Ritchie S. King

The French want to know about ornamental holly, Germans are curious about cul-de-sacs, and the Vietnamese are reading up on sex positions.

A recent study of the most viewed Wikipedia articles of 2012 reveals the humorous, charming, and sometimes ponderous topics of great interest in different parts of the world. The French, it turns out, want to know about ornamental holly, while the Germans want to know what a cul-de-sac is, and the Vietnamese are reading up on sex positions.

Unfortunately, it’s hard to explore these differences using the study itself, because it was published in a combination of 35 languages.

Here, I’ve translated the top hits for each version of Wikipedia. I’ve included the top two, because in a lot of cases the most read article is either the language’s mother country (which isn’t all that interesting) or something like “Facebook,” which likely picked up some accidental traffic from people trying to find the social media site itself.

Arabic

Bulgarian

Catalan

  • Mario Conde — former president of Banesto bank who was imprisoned for misappropriating $4.2 million in bank funds and falsifying documents to cover it up (198,420)
  • Catalunya — Catalonia (149,397)

Chinese

  • 百度 — Baidu, a large web-services company in China that includes a popular search engine (4,907,569)
  • Favicon — a small icon representing a website (for instance, you might see a black “Q” in your browser tab right now; that’s our favicon) (3,956,858)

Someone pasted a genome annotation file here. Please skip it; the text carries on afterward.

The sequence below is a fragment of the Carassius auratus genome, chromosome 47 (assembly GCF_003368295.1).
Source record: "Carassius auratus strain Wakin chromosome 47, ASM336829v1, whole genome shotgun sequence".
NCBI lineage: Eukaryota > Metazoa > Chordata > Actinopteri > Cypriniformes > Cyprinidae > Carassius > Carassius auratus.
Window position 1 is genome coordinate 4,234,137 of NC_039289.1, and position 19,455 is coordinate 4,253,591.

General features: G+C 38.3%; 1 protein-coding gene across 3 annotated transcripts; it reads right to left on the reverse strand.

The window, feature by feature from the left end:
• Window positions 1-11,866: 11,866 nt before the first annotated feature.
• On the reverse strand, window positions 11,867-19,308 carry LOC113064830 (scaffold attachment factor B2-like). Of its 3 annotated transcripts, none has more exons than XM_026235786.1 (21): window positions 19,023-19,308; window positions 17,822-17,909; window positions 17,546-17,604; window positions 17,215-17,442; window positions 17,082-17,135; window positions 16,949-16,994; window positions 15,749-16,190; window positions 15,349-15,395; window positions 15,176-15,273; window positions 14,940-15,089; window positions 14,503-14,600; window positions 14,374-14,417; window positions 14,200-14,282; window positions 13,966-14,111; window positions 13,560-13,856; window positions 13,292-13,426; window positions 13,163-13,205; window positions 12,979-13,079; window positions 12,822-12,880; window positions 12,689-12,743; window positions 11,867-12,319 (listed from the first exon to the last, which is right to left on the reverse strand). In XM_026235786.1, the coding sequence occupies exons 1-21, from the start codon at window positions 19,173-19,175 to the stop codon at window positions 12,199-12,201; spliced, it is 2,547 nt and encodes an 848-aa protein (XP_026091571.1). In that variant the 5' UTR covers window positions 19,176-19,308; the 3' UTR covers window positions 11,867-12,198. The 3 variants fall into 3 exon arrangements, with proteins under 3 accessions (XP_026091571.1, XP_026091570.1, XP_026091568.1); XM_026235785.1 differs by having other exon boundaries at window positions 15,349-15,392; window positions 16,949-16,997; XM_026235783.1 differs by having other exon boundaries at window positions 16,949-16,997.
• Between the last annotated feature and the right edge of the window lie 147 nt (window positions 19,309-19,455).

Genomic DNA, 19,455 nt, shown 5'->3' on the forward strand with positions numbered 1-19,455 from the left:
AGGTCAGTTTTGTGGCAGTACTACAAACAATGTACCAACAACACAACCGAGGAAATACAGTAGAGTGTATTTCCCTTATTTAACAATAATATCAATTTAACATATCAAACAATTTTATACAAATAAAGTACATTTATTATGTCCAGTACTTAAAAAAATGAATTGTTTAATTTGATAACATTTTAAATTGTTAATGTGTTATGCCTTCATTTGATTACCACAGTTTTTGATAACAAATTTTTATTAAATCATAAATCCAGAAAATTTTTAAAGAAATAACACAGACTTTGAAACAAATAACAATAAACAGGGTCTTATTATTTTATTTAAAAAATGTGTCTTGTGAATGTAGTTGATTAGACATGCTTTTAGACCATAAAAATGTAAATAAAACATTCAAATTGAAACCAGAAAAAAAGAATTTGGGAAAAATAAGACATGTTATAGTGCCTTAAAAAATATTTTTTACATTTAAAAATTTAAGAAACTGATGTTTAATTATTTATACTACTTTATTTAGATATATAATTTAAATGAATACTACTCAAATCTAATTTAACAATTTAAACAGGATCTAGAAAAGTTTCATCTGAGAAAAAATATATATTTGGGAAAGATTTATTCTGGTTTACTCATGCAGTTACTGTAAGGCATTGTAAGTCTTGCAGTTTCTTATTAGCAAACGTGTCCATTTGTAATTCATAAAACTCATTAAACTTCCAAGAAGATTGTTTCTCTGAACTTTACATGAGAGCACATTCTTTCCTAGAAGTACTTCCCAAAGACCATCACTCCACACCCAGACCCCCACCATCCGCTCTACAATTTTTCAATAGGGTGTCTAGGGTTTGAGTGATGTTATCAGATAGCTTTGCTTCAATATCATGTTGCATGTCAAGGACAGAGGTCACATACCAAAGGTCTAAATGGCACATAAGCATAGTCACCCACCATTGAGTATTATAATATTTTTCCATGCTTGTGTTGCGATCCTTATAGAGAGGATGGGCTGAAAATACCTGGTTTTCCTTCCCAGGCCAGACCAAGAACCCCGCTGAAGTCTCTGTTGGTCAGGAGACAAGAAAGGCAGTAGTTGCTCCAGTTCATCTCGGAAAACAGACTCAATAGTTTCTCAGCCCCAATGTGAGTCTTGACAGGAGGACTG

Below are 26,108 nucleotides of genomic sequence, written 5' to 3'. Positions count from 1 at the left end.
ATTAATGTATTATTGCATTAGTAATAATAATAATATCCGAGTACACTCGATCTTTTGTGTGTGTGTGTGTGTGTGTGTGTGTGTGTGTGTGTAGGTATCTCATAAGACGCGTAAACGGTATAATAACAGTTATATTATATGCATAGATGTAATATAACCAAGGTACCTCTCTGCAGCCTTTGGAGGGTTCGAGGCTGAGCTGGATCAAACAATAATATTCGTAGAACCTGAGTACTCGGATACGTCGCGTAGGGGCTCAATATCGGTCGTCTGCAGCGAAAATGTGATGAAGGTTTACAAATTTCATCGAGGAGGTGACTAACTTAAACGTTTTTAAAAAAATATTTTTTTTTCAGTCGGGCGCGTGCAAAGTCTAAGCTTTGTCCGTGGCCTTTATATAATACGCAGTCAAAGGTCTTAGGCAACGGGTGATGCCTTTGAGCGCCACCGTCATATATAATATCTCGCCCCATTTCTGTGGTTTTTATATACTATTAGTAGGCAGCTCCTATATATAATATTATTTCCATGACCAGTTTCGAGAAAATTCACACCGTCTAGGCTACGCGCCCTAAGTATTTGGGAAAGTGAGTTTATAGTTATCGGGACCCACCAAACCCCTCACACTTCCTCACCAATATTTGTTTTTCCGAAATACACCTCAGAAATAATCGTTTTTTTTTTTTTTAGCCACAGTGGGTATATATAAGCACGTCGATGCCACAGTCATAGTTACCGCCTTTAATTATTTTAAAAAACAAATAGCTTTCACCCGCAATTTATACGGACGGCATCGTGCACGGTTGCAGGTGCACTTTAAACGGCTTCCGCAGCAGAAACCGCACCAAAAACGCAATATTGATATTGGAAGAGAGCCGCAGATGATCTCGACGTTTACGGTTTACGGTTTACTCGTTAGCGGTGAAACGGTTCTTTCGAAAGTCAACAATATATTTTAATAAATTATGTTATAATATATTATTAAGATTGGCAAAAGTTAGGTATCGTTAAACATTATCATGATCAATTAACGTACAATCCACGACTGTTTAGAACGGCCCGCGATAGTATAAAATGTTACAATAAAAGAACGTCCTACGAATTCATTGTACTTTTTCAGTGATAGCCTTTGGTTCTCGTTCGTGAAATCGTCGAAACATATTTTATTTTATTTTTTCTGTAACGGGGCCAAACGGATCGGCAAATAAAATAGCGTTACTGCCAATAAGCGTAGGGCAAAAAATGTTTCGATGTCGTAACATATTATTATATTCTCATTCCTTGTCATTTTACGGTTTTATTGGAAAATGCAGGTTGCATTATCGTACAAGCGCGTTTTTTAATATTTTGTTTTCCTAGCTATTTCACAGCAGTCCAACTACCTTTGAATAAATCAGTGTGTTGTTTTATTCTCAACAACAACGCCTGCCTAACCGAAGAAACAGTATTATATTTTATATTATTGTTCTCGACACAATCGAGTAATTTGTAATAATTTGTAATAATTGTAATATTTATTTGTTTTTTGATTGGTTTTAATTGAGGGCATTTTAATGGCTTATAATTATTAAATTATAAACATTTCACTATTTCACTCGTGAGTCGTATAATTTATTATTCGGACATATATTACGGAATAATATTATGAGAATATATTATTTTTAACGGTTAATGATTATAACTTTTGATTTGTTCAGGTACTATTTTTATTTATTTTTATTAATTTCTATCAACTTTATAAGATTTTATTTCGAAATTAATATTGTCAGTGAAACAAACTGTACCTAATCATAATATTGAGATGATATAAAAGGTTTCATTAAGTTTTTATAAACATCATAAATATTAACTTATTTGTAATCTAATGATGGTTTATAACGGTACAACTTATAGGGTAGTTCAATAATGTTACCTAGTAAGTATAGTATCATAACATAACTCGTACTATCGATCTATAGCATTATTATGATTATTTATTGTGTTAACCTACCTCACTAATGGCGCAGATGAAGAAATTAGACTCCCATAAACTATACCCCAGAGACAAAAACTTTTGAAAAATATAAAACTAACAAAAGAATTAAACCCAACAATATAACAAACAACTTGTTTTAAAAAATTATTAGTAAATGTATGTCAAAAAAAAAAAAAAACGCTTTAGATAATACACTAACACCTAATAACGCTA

Croatian

  • Zakon o sprječavanju internetskog piratstva — The Stop Online Piracy Act, or SOPA. A controversial US bill proposing to “expand the ability of U.S. law enforcement to fight online trafficking in copyrighted intellectual property”  (446,557)
  • Hrvatska — Croatia (404,725)

Czech

  • Seznam historických výročí — A list of historical anniversaries (680,704)
  • Wiki — a website that allows users to edit the content, such as Wikipedia (631,260)

Danish

  • Te — Tea (752,669)
  • Danmark — Denmark (406,352)

Dutch

  • Hua Shan — Mount Hua, one of China’s five sacred mountains, said to have one of the most dangerous hiking trails in the world (12,719,284)
  • Nederland — The Netherlands (1,169,987)

English

  • Facebook (32,647,942 views)
  • Wiki — a website that allows users to edit the content, such as Wikipedia(29,613,759)

Estonian

Finnish

  • Suomi — Finland (633,367)
  • Wiki — a website that allows users to edit the content, such as Wikipedia (371,022)

French

  • Houx crénelé — Box-leaved holly, an ornamental plant native to Japan (4,464,618)
  • France (4,017,089)

German

Greek

Hebrew

Hungarian

Indonesian

Italian

  • Grey’s Anatomy — an American television drama set in a hospital (2,592,423)
  • Italia — Italy (2,519,023)

Japanese

  • AV女優一覧 — a list of adult video actresses (18,569,543)
  • AKB48 — a Japanese pop music girl group (7,133,542)

Korean

  • 네이버 — Naver, a popular search engine in South Korea (609,622)
  • 거의 모든 점에서 — Almost everywhere, a mathematical property that is part of measure theory (which I won’t butcher here) (473,400)

Lithuanian

  • Lietuva — Lithuania (273,436)
  • Matavimo vienetas — Units of measurement (e.g. pounds, meters, or kilowatts) (140,550)

Norwegian

  • Schrøder — a Norwegian name of Germanic origin (790,319)
  • Norge — Norway (600,658)

Persian

Polish

  • Polska — Poland (2,985,112)
  • Zamek swobodny — Open bolt, a particular design for transferring bullets from the magazine to the chamber in automatic and semi-automatic firearms (1,949,944)

Portuguese

  • Brasil — Brazil (3,664,094)
  • Luiz Gonzaga — A famous Brazilian folksinger (2,218,273)

Romanian

Russian

Slovak

Slovene

Spanish

Swedish

  • Sverige — Sweden (947,276)
  • Loreen — A Swedish pop singer who won the 2012 Eurovision Song Contest (603,992)

Thai

Turkish

  • Mustafa Kemal Atatürk — The founder and first president of modern Turkey (2,185,387)
  • Go — a strategy-based board game originating in China (1,750,564)

Ukrainian

Vietnamese

This post originally appeared on Quartz, an Atlantic partner site.

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